Nanpaya Temple, Bagan
This 11th century temple was built by Prince Naga Thaman in the Gu (cave) style. It was used once as a prision for King Manuha (the grand father of the prince). The interior of the temple it´s amazing, stone carving windows from the earlier Bagan period give a little light to enjoy the beautiful carvings of the four stone pillars, carved with representations of the four faced Brahma, (happily our guide had a torch).
In the village of Myinkaba, south of Old Bagan, next to Manuha temple, there is a shrine mostly known as "Nanpaya". It was built in 11th century by King Manuha's grand-nephew, Prince Naga Thaman. It is said to have been used as Manuha's prison although there is little evidence supporting the legend but still locals call it that way. Perhaps that was due because the shrine was originally Hindu.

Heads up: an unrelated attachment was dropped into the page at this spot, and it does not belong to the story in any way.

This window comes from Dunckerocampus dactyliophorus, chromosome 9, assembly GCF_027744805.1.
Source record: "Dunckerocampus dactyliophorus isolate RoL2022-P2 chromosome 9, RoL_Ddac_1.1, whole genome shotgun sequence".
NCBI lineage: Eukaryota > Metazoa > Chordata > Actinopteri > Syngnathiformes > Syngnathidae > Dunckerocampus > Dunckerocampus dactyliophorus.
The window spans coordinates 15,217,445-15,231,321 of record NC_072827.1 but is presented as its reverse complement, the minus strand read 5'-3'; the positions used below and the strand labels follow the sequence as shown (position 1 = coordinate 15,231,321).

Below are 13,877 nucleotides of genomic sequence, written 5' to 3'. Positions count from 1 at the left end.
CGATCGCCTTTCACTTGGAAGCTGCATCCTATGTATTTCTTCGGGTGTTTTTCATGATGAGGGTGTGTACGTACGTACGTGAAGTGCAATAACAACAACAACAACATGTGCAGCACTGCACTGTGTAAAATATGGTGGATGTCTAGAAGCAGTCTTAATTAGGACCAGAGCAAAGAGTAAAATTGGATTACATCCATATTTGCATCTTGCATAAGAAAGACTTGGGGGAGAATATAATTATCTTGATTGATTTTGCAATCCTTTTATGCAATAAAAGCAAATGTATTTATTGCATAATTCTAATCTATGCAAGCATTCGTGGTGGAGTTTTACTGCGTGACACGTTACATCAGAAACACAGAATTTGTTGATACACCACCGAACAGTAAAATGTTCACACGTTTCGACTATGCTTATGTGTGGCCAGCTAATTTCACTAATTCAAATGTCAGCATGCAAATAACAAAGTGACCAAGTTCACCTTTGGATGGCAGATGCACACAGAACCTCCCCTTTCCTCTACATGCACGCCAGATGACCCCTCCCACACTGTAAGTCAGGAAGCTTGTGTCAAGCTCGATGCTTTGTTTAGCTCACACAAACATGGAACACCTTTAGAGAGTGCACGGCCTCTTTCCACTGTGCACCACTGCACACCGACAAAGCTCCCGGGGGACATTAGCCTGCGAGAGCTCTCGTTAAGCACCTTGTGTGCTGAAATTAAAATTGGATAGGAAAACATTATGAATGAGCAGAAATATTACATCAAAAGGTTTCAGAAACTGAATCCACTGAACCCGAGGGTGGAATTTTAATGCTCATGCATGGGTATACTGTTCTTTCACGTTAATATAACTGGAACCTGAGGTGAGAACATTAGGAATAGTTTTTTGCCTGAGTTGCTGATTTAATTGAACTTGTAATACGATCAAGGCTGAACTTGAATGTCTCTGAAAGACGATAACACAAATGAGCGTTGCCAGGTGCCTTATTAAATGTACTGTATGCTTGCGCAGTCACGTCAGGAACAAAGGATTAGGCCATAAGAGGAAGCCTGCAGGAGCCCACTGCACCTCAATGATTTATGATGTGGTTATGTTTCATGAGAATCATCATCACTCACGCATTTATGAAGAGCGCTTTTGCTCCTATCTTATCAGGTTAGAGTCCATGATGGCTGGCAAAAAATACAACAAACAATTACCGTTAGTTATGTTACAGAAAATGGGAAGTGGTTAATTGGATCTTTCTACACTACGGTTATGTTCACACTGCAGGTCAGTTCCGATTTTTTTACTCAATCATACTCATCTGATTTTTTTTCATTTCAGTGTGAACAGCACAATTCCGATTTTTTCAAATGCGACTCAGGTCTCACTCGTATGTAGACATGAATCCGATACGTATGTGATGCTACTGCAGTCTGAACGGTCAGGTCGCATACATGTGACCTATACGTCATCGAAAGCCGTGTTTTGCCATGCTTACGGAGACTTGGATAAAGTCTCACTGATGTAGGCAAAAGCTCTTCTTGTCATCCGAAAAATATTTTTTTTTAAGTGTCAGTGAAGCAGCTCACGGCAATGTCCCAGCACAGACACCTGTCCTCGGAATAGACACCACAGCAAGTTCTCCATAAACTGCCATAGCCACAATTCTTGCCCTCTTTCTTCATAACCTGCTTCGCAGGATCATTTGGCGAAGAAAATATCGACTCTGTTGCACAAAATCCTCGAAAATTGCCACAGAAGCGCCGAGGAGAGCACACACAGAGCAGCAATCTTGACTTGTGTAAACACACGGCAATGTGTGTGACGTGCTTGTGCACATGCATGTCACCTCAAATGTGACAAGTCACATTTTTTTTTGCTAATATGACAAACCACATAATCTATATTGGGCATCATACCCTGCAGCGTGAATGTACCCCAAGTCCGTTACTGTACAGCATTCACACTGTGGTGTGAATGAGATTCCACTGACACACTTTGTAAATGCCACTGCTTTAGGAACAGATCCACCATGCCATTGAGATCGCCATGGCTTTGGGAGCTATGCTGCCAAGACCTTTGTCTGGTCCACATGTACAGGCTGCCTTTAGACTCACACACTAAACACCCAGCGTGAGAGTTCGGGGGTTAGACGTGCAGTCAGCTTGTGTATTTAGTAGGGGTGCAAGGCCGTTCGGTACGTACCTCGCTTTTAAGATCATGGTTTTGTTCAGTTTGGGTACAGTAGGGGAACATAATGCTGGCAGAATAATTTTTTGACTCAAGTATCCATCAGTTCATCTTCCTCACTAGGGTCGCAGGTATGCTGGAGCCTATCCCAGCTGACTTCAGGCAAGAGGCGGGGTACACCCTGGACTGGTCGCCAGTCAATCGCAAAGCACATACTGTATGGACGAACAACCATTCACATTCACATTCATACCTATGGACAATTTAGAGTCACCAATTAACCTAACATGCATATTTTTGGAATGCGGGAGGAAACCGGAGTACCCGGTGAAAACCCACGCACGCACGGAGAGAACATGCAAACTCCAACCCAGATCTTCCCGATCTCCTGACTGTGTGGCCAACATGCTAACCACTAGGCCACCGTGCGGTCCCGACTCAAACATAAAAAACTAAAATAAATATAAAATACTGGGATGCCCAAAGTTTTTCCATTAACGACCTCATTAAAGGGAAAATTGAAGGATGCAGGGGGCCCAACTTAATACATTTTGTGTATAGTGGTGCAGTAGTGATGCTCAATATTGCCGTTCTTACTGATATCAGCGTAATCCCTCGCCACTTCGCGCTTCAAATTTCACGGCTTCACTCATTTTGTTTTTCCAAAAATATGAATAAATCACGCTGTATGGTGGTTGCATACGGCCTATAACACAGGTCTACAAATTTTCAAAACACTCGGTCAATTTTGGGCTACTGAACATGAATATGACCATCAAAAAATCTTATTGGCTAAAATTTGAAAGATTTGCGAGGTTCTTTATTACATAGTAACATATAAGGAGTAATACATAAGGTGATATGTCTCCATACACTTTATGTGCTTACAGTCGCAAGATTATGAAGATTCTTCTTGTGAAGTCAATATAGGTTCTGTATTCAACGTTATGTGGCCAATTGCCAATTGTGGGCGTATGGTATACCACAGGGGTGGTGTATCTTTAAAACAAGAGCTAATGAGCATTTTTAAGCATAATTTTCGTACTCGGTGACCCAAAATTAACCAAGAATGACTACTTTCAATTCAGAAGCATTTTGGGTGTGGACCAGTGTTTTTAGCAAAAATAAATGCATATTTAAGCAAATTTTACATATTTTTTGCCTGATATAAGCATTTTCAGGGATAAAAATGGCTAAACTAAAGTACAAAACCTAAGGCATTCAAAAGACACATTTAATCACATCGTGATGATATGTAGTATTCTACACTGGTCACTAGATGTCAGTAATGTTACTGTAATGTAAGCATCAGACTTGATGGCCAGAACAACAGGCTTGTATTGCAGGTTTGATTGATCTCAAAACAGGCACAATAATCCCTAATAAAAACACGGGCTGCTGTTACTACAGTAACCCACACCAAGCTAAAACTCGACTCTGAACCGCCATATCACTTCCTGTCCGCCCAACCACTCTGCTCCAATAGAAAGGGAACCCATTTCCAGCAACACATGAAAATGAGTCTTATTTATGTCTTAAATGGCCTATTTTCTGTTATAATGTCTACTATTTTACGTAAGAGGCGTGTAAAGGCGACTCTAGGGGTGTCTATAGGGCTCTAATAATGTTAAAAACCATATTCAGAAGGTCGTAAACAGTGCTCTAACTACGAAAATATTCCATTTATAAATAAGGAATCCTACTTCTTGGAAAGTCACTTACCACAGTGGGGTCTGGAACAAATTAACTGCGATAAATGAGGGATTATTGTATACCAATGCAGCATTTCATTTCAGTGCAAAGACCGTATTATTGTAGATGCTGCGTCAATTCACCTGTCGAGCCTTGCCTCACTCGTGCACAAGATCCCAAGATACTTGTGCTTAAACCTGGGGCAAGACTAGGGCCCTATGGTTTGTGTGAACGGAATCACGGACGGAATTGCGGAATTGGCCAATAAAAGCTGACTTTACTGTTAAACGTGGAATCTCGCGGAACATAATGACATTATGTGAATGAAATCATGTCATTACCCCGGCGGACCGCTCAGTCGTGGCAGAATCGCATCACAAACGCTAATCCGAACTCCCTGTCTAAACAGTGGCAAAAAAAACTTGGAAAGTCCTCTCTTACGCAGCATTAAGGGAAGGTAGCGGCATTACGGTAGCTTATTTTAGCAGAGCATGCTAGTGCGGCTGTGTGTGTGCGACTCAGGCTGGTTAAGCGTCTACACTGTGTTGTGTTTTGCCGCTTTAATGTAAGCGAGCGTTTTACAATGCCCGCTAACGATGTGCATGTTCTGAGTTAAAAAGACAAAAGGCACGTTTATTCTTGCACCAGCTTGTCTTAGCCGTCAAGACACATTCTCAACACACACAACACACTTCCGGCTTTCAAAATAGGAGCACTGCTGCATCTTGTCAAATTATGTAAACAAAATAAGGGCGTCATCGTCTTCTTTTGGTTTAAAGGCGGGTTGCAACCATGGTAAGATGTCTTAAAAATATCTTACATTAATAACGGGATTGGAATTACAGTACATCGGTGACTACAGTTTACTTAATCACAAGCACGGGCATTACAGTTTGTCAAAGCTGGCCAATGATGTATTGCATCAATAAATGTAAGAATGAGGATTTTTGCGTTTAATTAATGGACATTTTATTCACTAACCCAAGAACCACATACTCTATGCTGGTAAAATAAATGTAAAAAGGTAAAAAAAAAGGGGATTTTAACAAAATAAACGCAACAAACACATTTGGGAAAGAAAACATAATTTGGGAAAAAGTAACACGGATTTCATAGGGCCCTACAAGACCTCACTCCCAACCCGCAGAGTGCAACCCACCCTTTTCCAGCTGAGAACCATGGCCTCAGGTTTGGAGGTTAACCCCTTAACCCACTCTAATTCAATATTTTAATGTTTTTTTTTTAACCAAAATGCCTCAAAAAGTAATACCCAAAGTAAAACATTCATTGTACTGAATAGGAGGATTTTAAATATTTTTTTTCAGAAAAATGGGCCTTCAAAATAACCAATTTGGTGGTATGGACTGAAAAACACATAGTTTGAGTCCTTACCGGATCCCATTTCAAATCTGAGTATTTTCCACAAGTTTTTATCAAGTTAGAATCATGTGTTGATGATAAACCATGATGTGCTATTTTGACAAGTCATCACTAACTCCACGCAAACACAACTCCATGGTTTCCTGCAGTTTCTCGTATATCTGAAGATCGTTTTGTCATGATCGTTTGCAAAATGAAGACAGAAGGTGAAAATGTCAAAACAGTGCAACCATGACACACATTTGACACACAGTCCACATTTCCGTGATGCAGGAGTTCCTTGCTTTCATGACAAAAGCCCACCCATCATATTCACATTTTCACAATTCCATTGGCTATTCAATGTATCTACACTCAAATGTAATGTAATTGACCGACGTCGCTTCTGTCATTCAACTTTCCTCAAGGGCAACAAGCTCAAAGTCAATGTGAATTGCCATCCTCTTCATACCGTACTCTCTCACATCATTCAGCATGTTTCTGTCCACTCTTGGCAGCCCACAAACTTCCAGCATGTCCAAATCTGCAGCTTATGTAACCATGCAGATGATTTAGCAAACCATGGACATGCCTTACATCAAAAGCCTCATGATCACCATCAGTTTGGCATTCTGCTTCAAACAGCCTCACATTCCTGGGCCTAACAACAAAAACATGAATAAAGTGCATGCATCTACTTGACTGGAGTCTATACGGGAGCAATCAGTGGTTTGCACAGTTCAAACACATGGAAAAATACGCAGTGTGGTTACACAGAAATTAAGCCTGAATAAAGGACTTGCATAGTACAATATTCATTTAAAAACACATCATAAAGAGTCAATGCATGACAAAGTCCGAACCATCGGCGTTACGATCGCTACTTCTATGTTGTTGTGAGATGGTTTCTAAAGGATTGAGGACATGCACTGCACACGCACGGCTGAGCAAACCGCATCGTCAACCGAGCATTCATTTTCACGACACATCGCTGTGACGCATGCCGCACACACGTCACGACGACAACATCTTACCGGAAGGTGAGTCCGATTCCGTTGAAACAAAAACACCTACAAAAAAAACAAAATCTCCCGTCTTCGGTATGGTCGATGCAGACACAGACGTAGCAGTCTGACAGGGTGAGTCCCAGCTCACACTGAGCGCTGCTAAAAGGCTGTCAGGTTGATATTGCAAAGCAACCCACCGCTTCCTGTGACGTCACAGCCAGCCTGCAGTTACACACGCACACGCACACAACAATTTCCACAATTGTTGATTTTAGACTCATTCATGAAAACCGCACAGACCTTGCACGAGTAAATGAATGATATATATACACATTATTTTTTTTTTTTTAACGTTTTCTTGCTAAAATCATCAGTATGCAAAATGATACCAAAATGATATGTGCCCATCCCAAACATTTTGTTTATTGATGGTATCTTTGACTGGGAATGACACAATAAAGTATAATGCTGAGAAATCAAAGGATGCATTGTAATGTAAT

The exterior is nothing impressive though it differs in style with what you might see in Bagan BUT what makes this shrine special, is that in the central sanctuary there are four stone pillars with finely carved sandstone figures of four-faced Brahma, who are holding lotus flowers, thought to be offerings to a Buddha image once situated in the shrine's centre. On the sides of the pillars one can see ogre-like heads with open mouths streaming with flowers. According to the Myanmar legend, the face of the ogre represents the guardian and eats flowers instead of meat.